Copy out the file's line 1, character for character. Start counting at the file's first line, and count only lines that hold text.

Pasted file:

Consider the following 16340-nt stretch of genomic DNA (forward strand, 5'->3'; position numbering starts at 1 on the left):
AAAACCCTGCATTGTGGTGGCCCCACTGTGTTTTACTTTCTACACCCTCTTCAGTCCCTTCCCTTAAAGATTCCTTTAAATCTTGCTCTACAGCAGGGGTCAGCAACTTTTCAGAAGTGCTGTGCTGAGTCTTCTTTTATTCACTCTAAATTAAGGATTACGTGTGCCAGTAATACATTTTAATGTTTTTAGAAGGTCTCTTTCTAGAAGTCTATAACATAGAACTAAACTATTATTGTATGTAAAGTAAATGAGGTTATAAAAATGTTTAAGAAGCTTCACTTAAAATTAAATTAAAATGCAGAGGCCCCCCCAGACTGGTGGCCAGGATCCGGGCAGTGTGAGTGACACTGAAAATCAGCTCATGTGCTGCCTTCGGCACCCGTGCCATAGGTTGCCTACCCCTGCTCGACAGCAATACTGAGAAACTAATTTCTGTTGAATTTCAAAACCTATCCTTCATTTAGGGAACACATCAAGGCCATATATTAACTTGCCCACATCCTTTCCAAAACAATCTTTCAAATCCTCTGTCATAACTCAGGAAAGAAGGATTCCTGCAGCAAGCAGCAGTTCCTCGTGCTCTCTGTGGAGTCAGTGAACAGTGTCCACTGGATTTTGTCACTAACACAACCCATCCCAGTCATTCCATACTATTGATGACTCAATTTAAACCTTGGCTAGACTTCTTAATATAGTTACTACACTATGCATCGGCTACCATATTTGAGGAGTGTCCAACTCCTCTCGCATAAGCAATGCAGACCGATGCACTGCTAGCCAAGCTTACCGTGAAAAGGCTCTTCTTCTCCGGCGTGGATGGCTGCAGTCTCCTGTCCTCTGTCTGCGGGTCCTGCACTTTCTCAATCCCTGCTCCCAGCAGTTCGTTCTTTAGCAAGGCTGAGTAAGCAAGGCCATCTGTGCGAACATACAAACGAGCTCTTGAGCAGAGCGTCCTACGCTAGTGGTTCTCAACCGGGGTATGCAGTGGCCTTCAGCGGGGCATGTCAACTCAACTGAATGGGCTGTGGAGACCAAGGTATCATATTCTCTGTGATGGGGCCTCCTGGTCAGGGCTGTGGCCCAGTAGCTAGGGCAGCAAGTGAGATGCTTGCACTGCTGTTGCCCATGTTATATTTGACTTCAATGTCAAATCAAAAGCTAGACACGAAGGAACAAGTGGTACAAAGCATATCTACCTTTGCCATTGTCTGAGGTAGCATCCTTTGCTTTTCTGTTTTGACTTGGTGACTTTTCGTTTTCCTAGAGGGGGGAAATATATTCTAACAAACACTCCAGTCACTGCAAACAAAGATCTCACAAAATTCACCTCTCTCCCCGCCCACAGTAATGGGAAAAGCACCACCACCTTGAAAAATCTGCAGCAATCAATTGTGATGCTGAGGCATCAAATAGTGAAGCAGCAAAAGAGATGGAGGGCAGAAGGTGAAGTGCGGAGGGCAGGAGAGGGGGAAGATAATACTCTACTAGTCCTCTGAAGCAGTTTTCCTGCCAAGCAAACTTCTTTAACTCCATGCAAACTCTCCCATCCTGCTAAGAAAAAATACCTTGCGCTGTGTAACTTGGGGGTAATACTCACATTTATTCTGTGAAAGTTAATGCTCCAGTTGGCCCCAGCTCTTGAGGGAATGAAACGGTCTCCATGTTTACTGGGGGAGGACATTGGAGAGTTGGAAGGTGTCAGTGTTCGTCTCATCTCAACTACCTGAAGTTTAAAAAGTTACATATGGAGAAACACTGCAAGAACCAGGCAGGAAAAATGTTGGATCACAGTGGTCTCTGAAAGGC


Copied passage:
Consider the following 16340-nt stretch of genomic DNA (forward strand, 5'->3'; position numbering starts at 1 on the left):